A sketch and the final version of the coloring page.

The final drawing is about saying goodbye to summer and hello to fall. The bag symbolizes summer and the circle became a giant pumpkin. If you compare my lines between the sketches, they become more delicate and detailed towards the end. The first sketch is a clumsy thing, but by redrawing the lady several times, I was able to make the design more flowing. Straight lines became curvier and curves got more notches, making the shapes more interesting. By leaving some of the elements visible only partly, the image looks more coherent and less floating.

Choosing Paper for Drawing and Coloring

The thin and smooth marker paper makes tracing easy. I got to know it when I was studying as an industrial designer. Art supply stores sell it. For coloring, I prefer thicker paper, so I scanned the image and printed it on a brown drawing paper.

Making a coloring page. Papers for sketching a coloring.
Translucent marker paper for the drawing and thicker paper for the printed page.

Unbleached paper allows me to color a bit more carelessly and playing with pastels and whites is more fun.

Creative Coloring

An inspiring coloring page is not too detailed. I like pages that have some detailed elements, like the bag in mine, but that also have plenty of space for additional ideas. Then the coloring page can be treated as a foundation for creative coloring. For example, my page has pretty empty hem, and I can have fun by coloring freely – creating color changes and motifs that make the design more rich and stylish.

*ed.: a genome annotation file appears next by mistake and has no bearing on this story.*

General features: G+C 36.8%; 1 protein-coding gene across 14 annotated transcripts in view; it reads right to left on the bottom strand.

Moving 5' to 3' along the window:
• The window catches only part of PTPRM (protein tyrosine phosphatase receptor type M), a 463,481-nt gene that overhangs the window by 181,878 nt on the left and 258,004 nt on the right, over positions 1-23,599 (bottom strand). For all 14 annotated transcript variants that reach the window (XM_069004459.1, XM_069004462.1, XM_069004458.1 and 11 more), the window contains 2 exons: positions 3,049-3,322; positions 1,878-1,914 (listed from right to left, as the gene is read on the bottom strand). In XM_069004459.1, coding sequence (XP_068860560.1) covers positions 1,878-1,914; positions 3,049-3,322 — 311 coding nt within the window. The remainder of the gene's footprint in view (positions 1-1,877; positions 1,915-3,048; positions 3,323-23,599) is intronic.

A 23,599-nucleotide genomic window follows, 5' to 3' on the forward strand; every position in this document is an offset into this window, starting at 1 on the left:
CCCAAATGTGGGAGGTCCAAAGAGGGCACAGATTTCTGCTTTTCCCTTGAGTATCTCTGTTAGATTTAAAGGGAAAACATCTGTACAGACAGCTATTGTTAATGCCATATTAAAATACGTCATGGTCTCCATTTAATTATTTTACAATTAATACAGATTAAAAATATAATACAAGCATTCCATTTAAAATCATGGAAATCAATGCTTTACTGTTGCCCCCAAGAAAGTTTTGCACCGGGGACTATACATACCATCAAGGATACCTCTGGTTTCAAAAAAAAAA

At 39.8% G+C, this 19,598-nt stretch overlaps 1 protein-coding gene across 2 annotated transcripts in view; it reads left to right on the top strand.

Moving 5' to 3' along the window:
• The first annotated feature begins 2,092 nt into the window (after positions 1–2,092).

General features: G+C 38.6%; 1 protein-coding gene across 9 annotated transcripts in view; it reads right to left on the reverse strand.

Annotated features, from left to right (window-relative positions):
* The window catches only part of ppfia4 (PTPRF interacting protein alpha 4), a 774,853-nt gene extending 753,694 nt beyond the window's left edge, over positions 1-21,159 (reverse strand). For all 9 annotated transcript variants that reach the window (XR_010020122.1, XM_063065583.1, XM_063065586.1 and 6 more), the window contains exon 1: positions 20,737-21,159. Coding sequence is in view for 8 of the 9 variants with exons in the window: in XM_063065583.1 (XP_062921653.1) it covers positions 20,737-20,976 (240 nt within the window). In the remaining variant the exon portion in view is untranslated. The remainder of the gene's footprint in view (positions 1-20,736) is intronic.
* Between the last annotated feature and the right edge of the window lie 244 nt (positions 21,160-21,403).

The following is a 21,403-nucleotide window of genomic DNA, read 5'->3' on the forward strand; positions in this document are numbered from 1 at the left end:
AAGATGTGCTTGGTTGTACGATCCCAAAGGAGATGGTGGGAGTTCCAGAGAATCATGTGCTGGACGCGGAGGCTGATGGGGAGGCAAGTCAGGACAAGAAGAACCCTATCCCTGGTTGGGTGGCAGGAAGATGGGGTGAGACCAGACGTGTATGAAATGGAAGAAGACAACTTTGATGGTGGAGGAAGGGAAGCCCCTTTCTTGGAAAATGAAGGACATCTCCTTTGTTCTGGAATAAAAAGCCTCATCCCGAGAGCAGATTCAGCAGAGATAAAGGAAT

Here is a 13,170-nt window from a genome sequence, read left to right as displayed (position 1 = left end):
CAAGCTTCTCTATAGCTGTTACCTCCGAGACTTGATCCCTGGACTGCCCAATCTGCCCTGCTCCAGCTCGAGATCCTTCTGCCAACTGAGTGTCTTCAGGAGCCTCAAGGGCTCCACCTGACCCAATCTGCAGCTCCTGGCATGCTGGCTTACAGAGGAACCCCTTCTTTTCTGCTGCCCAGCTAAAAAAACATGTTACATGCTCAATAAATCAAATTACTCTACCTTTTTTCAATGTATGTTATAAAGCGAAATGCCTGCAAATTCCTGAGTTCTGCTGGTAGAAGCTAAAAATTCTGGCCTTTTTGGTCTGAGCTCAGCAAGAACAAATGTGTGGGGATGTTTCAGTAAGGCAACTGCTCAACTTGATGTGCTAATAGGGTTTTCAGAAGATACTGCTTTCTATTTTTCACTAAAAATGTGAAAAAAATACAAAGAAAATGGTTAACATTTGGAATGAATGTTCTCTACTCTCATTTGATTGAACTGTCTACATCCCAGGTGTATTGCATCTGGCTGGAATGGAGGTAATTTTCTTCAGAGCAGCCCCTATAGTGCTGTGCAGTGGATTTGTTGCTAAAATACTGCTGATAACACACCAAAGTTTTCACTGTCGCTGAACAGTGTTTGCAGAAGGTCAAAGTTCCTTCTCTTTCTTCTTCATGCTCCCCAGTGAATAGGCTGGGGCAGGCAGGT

Coloring a hand-drawn coloring page.

I also like to color over the lines so that coloring extends the original design.

Creative coloring of a coloring page with colored pencils.

Compare the coloring page and the colored version below to see the additions made with colored pencils only!

A coloring page and the colored version.

With colors, you can also change the style of the drawing. I think mine looks quite Alphonse Mucha without colors, but after coloring, less so. I like coloring shadows and making the design less flat than what Art Nouveau had.

The Intuitive Part of Intentional Art

After finishing a drawing that was born pretty intentionally, I like to ponder what had initiated it. I found this photo on my phone, taken a couple of days ago. The two-colored leaves looked so beautiful and bittersweet to me that I had snapped a picture of them.

Fall leaves.

I am sad that summer is over but also acknowledge that summers and falls are not separate. One carries the other. It’s not fall’s fault that the summer is gone, and the present that the summer gave is dear to her.

A detail of an illustration, drawn and colored by Paivi Eerola, Finland.

I hope this post inspires you to draw a coloring page through multiple sketches and then creatively color it!

Scroll to top